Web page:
You, Me, Us, Them

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Do you ever see something that makes you shake your head? Ever feel embarrassment for someone else? Ever feel more embarrassed because you were somehow associated with that person? Remember when you had to do group projects in grade school, everyone would share the same grade, no matter what? If so, then you have some idea of what it is like to be black in America.

DeWayne Wickham’s article in USA Today strikes a fairly resonant cord. The subject is the appropriateness of black fashion, particularly jewel encrusted mouthpieces and low baggy pants. (Full disclosure: I’m not a fan. If you walk into my house, dittybopping, grillz in place, boxers showing, and you say, “Wuz up nigga?”, I’m hurling your ass out of my house.)

Vincent Holloman, a ten year old, was awarded with some grillz for examplary academic performance. No, they were not given out by the school board. These grillz were cemented in place by a dentist. A school guidance counselor found them inappropriate and tried to forcibly removed them from Vincent’s mouth, cause gum damage. (Read more here.)

According to Wickham, some states are looking to institute public dress codes to prevent exposure due to low riding shorts. Before anyone starts to cheer, remember, this would also ban the visible thong. Take that, White America.

Here’s the thing that everyone seems to have forgotten in all this talk about the appropriateness of black fashion. It’s fashion. It changes. It goes away. Give it time. Deplorable as you may find it, eventually, it’s gone. The Jheri Curl went away. You don’t see anyone rocking much kente cloth or Africa medallions anymore, and there was a time when those were the “must haves” of black fashion. Sad as the fashion statement may seem, and believe me, I can’t stand it, it’s going to run its natural course which eventually ends in termination.

There is a very poignant line at the end of Wickham’s article, “When blacks demean themselves, we give other license to do the same.” It hurts because it’s an unavoidable truth. I’ve said for a long time, “If you’re black and you do something exceptional, you’re special. If you’re black and you do something stupid, you’re a statistic.” Don’t take my word for it, pick up your local paper. Next time an incident involving a black perpetrator is reported, see if there is any reference to a “systemic problem”. See if the incident is “common in such areas”. Check if the words “ongoing”, “troublesome trend”, or “yet another” are used. Really do your homework. See if the same sort of crime is perpetrated by white people, and see if the incident is reported on in the same manner.

It’s a sad reality, if you’re black, and you do something stupid, it embarrasses us all. However, is the current fashion trend really so bad? As I admitted, I’m not a fan. If I had a child that walked into the house with his underwear showing and talked like his mouth was filled with marbles and punctuated every sentence with, “Knamean?” I’d beat him within an inch of his life. Nevertheless, that’s just my own personal taste and proclivity. Where is the harm in wearing a mouthpiece (in the appropriate circles, granted)? Are we making too big a deal about something that will eventually fade away?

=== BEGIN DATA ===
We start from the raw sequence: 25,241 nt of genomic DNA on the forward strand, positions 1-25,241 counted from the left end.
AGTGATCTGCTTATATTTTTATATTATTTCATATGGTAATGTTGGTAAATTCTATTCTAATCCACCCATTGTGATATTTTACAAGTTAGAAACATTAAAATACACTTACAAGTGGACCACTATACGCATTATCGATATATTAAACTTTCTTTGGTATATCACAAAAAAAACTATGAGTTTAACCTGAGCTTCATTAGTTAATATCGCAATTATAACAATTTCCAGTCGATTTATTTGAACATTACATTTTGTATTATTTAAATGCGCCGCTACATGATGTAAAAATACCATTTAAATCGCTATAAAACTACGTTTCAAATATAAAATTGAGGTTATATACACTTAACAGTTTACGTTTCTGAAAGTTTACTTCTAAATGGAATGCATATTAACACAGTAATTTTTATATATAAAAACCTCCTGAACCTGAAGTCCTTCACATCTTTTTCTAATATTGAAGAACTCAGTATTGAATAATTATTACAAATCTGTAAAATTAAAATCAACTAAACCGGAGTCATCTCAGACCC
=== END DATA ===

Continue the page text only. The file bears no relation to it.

The Face of the City

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“Why are they always picking on New York?” A friend asked me this question when we were discussing disaster movies. Independence Day, The Day After Tomorrow, Deep Impact. Whenever world disaster struck, New York City was always hit. Why?

New York has more recognizable structures than many other American cities. Think about it. Hollywood may be the movie mecca, but what structures to you see in Los Angeles that immediately identify the locale? The Hollywood sign? The Capitol Records Building? What about St. Louis? You’ve got an arch, but then what? Seattle? A needle? Boston? (Nothing for Boston is really springing to mind for me, so I think you get my point.) New York has the Empire State Building, the Statue of Liberty, Chrysler Building, we had the Twin Towers, Grand Central Station, etc…

What defines the face of NYC outside of these structures, at least visually? What is the face of “the real” NYC, outside of tourist destinations? In the seventies and early eighties, we would have probably said, “Times Square”. Pretzel vendors, XXX theaters, checkered taxi cabs, and guys hustling watches on the street corners. Times Square is very different now, looking more like a Long Island mall than the centers of the most urban of urban locations.

Maybe the face of the city lies further south, in the areas like Soho, Noho, Tribeca, etc… It seems like all that is there anymore is designer boutique after designer boutique with the occasional pop music princess going from store to store.

There is hardly a dilapidated building in site, as everything is being renovated, rebuilt, or remodeled. Graffiti is almost a thing of the past, like 8-track cassettes. When you ride the subways, you won’t hear a live human voice announcing the next stop, that’s now pre-recorded. Maybe that’s the only thing that hasn’t really changed for a long time, the subway stations themselves.

Then again, much of the subway has changed. The turnstiles and booths are completely different, and is now an almost human-less enterprise, with the advent of the MetroCard. Remodeling the platforms, specifically the underground ones would be a monumental undertaking. It may be done someday. The elevated platforms are currently undergoing renovation, complete with new stained glass, new signs, etc… I’m not quite sure what the purpose is, but it’s happening all over the Bronx and Queens. Come to think of it, this project excludes Manhattan, as I don’t think there are any elevated subway lines.

So… if I was going to shoot a film tomorrow, and I wanted a shot that established NYC as the location, but I did not want to use one of the “tourist traps”, would the NYC subway be my only option? Does Central Park work? How about Battery Park?


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Sorry for the long delay without a post. I’ve been getting acclimated to new jobs and projects (all good), which will be discussed at greater length in the future. In the meantime, this is just a quick update post with some shout-outs.

Excellent article on getting sacked.